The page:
Published on -8/3/2012, 10:14 AM
With the start of school right around the corner, most northwest Kansans might be looking at squeezing in one more week of vacation or at least a long weekend. That's how it goes in hard-working America. Whether working outdoors or in an office, we have our nose to the grindstone the vast majority of the year -- and reward ourselves with short breaks on occasion.
Quite the different story for our elected leaders in Washington. Congress had all of three days work scheduled for August. Apparently, that was too much. Both chambers adjourned Thursday after two days' labor and won't return to the capital until Sept. 10. The five-week vacation is known as the August recess.
As senators and representatives head to their home districts to raise money, assure constituents the only reason gridlock exists is because of the other party's members, work on campaigns, weigh in on the presidential race, and gladhand the public, there is not much to point to that details how much they've accomplished.
No bills have passed both legislative chambers regarding a farm bill. Cyber security remains up in the air. No consensus has been found regarding which businesses and income brackets deserve continued tax breaks or even further assistance. Dealing with the drought gripping the nation will be postponed until snow falls. No reductions in defense spending have been demanded despite the conclusion of the Iraq War. The economy is not at full strength. And still looming is an automatic $110 billion in automatic spending cuts for the Pentagon and domestic programs that nobody wants but will take effect in January unless Congress finds a compromise.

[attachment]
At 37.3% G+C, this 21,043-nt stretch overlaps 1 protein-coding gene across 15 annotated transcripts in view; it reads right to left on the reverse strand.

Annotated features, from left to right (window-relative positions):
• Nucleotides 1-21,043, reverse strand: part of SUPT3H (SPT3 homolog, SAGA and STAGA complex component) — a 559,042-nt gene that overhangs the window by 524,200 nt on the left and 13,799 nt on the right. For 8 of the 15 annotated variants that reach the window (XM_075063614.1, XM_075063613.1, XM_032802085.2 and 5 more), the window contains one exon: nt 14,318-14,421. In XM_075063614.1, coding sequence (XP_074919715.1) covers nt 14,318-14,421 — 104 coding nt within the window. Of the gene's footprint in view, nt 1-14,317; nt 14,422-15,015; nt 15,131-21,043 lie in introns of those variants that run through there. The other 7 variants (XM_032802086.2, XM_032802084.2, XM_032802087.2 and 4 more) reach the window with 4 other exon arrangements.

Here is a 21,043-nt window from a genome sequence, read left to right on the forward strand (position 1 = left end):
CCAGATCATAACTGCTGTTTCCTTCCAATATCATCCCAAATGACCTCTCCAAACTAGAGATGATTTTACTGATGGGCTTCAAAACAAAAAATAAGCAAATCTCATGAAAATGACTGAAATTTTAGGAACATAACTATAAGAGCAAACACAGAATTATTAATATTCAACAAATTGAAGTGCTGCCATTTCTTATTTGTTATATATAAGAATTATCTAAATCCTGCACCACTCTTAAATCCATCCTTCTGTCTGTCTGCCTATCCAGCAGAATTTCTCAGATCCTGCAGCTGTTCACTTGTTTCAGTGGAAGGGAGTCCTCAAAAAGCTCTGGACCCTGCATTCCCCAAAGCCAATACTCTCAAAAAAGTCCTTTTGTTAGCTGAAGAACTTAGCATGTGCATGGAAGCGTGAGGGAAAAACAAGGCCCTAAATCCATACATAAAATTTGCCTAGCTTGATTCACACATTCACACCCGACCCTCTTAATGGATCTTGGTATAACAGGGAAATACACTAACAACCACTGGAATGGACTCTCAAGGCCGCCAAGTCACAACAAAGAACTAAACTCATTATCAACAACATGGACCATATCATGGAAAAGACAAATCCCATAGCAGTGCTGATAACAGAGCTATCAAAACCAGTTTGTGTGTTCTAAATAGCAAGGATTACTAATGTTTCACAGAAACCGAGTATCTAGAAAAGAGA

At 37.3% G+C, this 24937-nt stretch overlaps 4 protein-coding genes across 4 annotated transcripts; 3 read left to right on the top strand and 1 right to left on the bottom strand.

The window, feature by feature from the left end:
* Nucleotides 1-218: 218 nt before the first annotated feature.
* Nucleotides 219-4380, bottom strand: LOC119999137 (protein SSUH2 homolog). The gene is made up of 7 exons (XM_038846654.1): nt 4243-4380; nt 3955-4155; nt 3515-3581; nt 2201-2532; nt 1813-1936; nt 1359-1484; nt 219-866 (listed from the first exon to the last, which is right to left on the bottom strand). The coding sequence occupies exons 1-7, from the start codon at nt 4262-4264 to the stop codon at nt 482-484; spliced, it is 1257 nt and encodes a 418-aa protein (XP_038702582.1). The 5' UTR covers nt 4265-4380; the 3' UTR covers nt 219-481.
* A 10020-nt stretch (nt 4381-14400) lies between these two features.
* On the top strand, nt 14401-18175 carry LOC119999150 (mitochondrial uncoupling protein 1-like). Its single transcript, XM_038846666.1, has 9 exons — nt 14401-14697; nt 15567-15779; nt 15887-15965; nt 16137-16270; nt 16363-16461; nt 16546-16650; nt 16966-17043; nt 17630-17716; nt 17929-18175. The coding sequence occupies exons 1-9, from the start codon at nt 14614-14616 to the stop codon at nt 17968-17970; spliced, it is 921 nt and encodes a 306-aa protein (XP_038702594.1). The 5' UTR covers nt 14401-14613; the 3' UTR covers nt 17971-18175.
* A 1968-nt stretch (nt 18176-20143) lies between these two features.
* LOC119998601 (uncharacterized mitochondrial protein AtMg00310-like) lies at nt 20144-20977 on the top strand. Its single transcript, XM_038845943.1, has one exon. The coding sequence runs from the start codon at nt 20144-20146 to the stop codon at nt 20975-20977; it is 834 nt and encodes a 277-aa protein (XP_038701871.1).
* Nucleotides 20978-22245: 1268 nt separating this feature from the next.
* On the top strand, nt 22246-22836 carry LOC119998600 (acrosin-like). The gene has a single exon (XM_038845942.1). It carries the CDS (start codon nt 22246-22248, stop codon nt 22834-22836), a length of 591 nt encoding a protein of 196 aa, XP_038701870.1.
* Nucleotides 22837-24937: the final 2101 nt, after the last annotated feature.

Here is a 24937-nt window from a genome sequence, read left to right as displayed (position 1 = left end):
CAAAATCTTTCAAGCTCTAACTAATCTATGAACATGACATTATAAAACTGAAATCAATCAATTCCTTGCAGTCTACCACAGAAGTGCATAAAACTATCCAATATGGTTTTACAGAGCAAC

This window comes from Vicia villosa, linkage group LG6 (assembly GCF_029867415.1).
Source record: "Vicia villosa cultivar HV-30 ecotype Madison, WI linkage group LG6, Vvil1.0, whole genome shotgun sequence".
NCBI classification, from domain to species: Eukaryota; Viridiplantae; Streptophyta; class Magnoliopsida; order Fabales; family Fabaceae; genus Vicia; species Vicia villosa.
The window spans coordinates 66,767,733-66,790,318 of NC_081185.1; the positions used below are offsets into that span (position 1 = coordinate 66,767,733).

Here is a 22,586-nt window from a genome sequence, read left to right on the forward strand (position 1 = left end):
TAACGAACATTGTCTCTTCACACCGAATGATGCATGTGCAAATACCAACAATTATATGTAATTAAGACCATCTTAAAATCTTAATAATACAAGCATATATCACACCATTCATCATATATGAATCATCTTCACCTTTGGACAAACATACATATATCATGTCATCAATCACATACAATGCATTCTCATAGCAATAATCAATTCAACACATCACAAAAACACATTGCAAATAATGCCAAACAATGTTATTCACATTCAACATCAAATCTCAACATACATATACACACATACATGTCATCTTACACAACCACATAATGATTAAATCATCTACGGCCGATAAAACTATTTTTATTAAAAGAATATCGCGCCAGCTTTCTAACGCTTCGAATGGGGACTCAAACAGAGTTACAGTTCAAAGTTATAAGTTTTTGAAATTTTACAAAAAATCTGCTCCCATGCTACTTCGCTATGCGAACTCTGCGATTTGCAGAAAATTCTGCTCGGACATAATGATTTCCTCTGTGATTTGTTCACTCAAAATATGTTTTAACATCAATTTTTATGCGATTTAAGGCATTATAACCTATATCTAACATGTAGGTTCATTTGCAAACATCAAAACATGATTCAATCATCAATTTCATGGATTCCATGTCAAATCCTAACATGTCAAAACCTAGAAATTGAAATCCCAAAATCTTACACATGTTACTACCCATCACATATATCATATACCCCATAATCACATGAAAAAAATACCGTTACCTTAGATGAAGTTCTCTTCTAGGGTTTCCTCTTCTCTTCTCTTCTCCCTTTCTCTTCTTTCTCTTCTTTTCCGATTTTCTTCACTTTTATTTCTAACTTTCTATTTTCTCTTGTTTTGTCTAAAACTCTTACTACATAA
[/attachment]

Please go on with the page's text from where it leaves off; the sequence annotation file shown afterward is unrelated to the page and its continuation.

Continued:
At least there was an agreement between House Speaker John Boehner, R-Ohio, and Senate Majority Leader Harry Reid, D-Nev., regarding an extension of funding for all federal programs for six months, which will allow the government to remain open after Sept. 30.
It seems as if extensions of existing programs and appropriations is all this Congress is capable of nowadays. There appears no doubt whatsoever the country is heading for a fiscal cliff if this doesn't change -- and change soon. It will not matter who wins what election in November. Congress needs to become a functioning body once again.
Perhaps members could use this latest five-week vacation planning to get something accomplished. It is not enough to simply derail what the other party is doing.
The American public, regardless of the overall apathy and disgust, needs Congress to do the nation's work. Taxpayers already are obligated to pay for retirement and health care for each member of Congress. We pay the high salaries and perks of the job. We envy the ability to vacation as much as legislators do.
But we need something in return. We need you to do your job.
Editorial by Patrick Lowry